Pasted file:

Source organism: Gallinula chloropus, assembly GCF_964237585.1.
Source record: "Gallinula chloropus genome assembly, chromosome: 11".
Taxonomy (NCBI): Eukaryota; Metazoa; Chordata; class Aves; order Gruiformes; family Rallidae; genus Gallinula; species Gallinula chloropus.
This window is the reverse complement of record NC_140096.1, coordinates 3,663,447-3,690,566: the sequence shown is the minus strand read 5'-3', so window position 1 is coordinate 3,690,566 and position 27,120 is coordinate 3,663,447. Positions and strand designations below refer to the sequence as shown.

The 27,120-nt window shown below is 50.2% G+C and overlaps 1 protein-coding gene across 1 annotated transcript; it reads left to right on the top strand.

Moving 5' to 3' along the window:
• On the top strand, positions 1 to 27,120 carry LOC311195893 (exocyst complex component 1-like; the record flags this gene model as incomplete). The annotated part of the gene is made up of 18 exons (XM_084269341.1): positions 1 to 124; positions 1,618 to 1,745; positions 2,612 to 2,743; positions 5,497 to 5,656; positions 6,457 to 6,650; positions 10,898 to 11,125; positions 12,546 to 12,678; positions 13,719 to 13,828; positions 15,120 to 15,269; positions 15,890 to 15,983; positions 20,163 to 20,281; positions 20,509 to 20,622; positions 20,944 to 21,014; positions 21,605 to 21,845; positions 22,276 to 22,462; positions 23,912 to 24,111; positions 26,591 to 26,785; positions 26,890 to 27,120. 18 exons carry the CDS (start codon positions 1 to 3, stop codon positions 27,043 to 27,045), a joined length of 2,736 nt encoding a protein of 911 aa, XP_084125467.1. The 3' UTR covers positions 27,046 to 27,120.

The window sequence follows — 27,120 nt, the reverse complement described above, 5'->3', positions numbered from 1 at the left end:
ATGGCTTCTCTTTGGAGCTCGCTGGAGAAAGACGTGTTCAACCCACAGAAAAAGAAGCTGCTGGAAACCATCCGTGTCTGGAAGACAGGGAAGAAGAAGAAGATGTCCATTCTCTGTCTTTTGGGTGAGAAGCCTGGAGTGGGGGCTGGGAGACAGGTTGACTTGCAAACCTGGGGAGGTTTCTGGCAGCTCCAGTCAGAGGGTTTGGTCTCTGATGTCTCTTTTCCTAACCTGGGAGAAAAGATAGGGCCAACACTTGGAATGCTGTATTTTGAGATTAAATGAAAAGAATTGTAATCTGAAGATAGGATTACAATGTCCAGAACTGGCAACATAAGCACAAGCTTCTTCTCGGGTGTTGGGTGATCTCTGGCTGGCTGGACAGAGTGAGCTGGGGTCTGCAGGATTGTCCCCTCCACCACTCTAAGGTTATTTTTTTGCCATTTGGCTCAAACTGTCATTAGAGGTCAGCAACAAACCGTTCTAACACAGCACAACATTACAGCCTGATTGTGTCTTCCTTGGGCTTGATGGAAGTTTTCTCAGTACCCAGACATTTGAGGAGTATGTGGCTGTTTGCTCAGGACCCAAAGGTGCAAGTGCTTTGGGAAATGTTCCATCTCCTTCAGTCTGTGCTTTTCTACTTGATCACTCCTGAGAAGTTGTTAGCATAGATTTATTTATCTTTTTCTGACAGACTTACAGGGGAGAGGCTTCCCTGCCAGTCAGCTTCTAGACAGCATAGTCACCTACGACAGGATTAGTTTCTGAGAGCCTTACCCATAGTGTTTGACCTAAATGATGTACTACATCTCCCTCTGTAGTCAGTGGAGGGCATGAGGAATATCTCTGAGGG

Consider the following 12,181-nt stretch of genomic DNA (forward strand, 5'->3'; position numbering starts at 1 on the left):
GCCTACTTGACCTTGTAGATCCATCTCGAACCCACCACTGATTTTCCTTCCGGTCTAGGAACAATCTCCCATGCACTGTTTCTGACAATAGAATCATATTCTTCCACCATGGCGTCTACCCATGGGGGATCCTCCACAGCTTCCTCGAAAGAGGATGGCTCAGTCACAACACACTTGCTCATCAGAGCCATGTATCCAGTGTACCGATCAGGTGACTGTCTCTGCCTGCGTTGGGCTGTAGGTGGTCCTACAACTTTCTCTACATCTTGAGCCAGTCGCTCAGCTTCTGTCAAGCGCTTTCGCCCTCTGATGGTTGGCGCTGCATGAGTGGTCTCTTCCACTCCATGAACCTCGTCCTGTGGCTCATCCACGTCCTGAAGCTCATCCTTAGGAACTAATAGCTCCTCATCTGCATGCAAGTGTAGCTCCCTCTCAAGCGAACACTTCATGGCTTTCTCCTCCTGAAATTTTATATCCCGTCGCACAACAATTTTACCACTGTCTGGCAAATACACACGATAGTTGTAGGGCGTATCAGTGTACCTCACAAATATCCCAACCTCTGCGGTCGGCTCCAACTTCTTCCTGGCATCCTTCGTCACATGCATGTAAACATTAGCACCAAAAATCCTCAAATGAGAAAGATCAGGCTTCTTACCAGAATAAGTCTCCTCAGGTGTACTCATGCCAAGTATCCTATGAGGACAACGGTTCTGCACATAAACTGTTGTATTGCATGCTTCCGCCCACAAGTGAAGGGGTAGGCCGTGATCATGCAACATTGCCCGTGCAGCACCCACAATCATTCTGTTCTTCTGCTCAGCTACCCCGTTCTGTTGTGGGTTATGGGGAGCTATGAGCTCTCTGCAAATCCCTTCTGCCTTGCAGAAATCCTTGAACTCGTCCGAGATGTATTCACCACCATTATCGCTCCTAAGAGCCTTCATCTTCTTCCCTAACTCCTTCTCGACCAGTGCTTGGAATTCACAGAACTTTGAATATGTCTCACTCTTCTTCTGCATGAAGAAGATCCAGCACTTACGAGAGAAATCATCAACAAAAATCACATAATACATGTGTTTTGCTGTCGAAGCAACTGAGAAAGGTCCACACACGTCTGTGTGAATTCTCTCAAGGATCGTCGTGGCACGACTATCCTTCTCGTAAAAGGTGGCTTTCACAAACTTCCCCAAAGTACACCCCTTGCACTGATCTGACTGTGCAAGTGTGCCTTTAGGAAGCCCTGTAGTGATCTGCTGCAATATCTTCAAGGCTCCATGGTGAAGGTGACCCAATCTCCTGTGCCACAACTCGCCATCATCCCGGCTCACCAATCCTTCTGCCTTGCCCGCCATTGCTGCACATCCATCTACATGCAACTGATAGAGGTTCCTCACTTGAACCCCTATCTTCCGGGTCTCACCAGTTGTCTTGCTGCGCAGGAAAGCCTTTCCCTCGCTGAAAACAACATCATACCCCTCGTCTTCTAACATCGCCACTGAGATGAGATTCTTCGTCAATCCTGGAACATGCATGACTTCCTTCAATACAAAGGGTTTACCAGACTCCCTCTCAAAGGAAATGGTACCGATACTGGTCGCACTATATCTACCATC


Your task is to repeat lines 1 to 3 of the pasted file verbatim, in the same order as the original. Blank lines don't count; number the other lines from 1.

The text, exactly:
Source organism: Gallinula chloropus, assembly GCF_964237585.1.
Source record: "Gallinula chloropus genome assembly, chromosome: 11".
Taxonomy (NCBI): Eukaryota; Metazoa; Chordata; class Aves; order Gruiformes; family Rallidae; genus Gallinula; species Gallinula chloropus.